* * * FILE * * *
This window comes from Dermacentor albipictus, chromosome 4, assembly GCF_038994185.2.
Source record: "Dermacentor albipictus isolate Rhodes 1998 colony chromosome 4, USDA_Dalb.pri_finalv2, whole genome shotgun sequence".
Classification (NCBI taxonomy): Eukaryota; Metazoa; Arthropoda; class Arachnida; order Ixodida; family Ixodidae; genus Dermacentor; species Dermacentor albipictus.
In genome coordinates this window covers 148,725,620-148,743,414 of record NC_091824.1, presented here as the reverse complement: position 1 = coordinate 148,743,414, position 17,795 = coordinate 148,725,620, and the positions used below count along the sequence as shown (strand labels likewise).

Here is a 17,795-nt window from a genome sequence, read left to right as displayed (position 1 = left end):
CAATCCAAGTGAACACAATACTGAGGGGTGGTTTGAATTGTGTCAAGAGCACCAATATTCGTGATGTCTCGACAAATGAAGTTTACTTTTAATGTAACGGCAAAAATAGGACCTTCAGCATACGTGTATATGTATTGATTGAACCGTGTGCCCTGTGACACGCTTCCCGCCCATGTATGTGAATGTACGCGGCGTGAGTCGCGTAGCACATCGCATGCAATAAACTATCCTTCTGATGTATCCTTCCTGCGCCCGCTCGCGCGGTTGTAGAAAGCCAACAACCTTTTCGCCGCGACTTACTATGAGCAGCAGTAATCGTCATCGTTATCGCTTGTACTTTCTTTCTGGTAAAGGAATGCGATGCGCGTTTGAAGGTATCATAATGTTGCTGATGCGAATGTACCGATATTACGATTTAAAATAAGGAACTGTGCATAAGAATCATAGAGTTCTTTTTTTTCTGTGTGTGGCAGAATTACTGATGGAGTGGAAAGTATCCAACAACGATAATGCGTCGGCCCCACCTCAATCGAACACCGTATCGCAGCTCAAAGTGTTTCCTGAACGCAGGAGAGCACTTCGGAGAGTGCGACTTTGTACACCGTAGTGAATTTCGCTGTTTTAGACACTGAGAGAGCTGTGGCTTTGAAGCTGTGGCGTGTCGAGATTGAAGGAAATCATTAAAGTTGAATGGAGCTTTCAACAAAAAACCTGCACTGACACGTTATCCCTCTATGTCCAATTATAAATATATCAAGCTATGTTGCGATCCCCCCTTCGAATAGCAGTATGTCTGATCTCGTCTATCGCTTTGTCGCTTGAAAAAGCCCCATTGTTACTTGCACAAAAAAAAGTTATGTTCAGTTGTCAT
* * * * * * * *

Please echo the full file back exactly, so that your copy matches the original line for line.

This window comes from Dermacentor albipictus, chromosome 4, assembly GCF_038994185.2.
Source record: "Dermacentor albipictus isolate Rhodes 1998 colony chromosome 4, USDA_Dalb.pri_finalv2, whole genome shotgun sequence".
Classification (NCBI taxonomy): Eukaryota; Metazoa; Arthropoda; class Arachnida; order Ixodida; family Ixodidae; genus Dermacentor; species Dermacentor albipictus.
In genome coordinates this window covers 148,725,620-148,743,414 of record NC_091824.1, presented here as the reverse complement: position 1 = coordinate 148,743,414, position 17,795 = coordinate 148,725,620, and the positions used below count along the sequence as shown (strand labels likewise).

Here is a 17,795-nt window from a genome sequence, read left to right as displayed (position 1 = left end):
CAATCCAAGTGAACACAATACTGAGGGGTGGTTTGAATTGTGTCAAGAGCACCAATATTCGTGATGTCTCGACAAATGAAGTTTACTTTTAATGTAACGGCAAAAATAGGACCTTCAGCATACGTGTATATGTATTGATTGAACCGTGTGCCCTGTGACACGCTTCCCGCCCATGTATGTGAATGTACGCGGCGTGAGTCGCGTAGCACATCGCATGCAATAAACTATCCTTCTGATGTATCCTTCCTGCGCCCGCTCGCGCGGTTGTAGAAAGCCAACAACCTTTTCGCCGCGACTTACTATGAGCAGCAGTAATCGTCATCGTTATCGCTTGTACTTTCTTTCTGGTAAAGGAATGCGATGCGCGTTTGAAGGTATCATAATGTTGCTGATGCGAATGTACCGATATTACGATTTAAAATAAGGAACTGTGCATAAGAATCATAGAGTTCTTTTTTTTCTGTGTGTGGCAGAATTACTGATGGAGTGGAAAGTATCCAACAACGATAATGCGTCGGCCCCACCTCAATCGAACACCGTATCGCAGCTCAAAGTGTTTCCTGAACGCAGGAGAGCACTTCGGAGAGTGCGACTTTGTACACCGTAGTGAATTTCGCTGTTTTAGACACTGAGAGAGCTGTGGCTTTGAAGCTGTGGCGTGTCGAGATTGAAGGAAATCATTAAAGTTGAATGGAGCTTTCAACAAAAAACCTGCACTGACACGTTATCCCTCTATGTCCAATTATAAATATATCAAGCTATGTTGCGATCCCCCCTTCGAATAGCAGTATGTCTGATCTCGTCTATCGCTTTGTCGCTTGAAAAAGCCCCATTGTTACTTGCACAAAAAAAAGTTATGTTCAGTTGTCAT